• Bethany

    MA, your kids will thrive and so will you! I’ll venture to say the greatest challenge for you will be feeling like you have feet in two different worlds. Set the bar low as far as your expectations go as to what you’ll be able to contribute on the parent front (i.e. volunteerism, etc. as the girls mentioned). Be ready for fatigue as your kids adjust to the longer school day. Be ready to manage the after-school hours. I still haven’t come up with a good system for down time vs. homework vs. extracurriculars. There are just not enough minutes in the day! I would prefer my kids accomplishing homework right when they get home, but I’m realistic in knowing they’ve just gone through a full day of school and need a mental break. Perhaps since your two are older, you can sit down with them and have THEM make up an after-school schedule so that they have good personal buy-in. Schools are using planners regularly and you should set up a system with them to check their planner every night. If they start missing assignments (which I’m sure they won’t!), you could work with the teacher to make sure all the work they need to do gets written down and initialed by the teacher every day. One last comment: teachers are MUCH more widely accessible these days through email. If you have a concern about your child, want feedback, or have a question about an assignment, you’ll have a much easier time getting an answer and being in touch with the teacher through the internet. I have found that to be solace for my parent soul. I forgot to pack my son’s snack one day last year and was able to get word to him through the teacher’s email that it was on its way. Blessings to you all! It will be great!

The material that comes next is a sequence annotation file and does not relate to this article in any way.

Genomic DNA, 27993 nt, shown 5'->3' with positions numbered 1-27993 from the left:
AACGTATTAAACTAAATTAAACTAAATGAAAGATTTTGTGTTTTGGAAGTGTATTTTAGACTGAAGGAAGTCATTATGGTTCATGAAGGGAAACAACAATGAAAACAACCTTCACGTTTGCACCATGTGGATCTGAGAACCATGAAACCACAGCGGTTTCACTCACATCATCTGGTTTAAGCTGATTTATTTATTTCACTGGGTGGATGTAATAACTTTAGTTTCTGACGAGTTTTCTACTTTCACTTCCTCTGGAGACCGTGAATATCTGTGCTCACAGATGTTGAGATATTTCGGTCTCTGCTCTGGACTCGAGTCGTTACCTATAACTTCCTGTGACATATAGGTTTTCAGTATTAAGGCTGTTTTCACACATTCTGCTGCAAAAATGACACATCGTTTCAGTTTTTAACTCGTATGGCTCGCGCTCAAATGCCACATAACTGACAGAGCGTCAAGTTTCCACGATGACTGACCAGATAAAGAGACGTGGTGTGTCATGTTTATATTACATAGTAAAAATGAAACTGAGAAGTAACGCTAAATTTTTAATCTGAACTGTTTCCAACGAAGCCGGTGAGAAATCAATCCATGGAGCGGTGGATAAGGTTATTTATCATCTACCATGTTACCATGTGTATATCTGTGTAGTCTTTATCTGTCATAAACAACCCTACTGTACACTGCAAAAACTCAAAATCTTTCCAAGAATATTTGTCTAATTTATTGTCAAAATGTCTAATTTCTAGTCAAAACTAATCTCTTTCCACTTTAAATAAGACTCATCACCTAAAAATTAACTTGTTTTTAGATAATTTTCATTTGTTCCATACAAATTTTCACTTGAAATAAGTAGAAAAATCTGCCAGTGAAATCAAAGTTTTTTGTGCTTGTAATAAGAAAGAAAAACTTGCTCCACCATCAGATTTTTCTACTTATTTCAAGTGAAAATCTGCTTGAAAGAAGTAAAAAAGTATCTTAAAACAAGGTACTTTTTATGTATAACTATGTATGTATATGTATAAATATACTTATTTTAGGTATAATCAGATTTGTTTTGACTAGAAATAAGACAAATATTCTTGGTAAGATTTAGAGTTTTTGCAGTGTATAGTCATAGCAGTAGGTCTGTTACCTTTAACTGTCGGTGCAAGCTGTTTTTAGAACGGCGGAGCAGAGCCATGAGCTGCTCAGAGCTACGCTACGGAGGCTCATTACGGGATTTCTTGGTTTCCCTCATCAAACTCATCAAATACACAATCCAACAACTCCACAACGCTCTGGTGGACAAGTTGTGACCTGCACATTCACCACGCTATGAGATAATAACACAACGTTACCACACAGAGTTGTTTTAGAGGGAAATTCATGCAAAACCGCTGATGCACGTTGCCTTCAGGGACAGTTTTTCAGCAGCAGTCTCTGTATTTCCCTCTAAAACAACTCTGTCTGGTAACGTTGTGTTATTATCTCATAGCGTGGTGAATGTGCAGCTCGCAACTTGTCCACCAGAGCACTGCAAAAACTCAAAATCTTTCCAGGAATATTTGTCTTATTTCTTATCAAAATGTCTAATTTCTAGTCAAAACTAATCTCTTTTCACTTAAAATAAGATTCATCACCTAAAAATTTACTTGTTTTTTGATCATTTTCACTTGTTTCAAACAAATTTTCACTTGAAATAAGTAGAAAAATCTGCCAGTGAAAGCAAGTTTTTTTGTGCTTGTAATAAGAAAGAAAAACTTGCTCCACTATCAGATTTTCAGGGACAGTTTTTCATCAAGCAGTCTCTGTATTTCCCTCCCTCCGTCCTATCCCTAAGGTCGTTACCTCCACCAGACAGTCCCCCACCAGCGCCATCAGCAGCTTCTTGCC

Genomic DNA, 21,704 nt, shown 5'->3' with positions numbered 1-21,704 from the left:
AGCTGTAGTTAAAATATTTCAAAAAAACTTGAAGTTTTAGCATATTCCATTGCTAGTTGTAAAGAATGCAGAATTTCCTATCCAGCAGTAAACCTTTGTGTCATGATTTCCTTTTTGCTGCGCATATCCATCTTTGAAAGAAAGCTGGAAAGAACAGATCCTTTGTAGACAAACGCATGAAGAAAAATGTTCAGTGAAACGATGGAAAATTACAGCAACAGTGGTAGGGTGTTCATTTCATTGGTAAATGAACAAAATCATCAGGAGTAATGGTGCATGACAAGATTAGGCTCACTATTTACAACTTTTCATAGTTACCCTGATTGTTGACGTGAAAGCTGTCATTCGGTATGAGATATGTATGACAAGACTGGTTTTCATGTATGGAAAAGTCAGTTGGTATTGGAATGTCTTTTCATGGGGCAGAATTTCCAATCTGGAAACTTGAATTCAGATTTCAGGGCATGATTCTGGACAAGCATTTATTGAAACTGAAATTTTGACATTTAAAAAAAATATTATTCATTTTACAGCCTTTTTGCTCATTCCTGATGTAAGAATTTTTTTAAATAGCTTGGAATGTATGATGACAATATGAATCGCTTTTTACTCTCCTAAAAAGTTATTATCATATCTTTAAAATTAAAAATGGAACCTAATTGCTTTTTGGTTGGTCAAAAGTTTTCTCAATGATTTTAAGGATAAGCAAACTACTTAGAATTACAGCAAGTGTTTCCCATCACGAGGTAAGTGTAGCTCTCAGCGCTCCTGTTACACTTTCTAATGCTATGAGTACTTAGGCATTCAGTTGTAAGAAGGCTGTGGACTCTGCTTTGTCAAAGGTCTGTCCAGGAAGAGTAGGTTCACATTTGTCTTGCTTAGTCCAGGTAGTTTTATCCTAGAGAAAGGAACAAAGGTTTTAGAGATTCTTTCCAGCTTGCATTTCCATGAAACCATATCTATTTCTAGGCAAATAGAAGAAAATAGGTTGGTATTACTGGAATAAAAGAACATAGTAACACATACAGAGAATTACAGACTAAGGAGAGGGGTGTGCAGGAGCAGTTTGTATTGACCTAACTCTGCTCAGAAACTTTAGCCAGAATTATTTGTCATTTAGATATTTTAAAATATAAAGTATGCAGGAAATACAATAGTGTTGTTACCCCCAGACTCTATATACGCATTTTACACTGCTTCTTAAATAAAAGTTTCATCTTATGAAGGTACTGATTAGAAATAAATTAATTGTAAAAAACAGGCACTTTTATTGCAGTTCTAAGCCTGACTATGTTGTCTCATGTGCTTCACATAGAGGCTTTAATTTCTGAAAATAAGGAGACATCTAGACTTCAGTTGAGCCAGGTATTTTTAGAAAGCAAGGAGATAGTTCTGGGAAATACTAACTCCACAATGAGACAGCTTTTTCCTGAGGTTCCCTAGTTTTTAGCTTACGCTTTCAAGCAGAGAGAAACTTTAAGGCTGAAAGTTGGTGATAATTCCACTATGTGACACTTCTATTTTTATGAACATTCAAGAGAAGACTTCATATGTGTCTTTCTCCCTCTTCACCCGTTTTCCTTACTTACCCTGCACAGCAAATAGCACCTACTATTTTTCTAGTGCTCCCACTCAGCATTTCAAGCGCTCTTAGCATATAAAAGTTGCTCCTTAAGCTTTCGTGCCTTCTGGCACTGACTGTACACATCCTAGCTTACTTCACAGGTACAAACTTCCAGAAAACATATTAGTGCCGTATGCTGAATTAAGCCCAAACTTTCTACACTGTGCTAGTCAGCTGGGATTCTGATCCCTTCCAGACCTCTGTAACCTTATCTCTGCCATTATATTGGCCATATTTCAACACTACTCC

• Kat0427

      Bethany, I agree! One of the hardest parts of having children in school is feeling like my time and energy is split between different communities.
      MA, you’ll figure out your level of involvement as you get a feel for the parent community at your children’s schools. Although it is probably wise not to jump in with two feet right away, I will say that volunteering is one of the best ways to meet other parents and to be “in the know” about what is going on in the school. However, choose wisely – as one commenter said, you don’t want to be chairing the school’s biggest fundraiser in your first year at the school!

  • http://www.buildingcathedrals.com/ Kellie

    I have only had one in pre-school while the rest where homeschooled, but I found the biggest challenge to be balancing both a school schedule and a home school schedule. It is hard to have feet in both worlds.

  • http://www.buildingcathedrals.com/ Kellie

    Another thought, again from someone who has never done what you are about to do ;-) — perhaps you should set aside some extra time in the first two weeks to help your oldest establish good routines. After that, I bet you can just get out of the way ;-)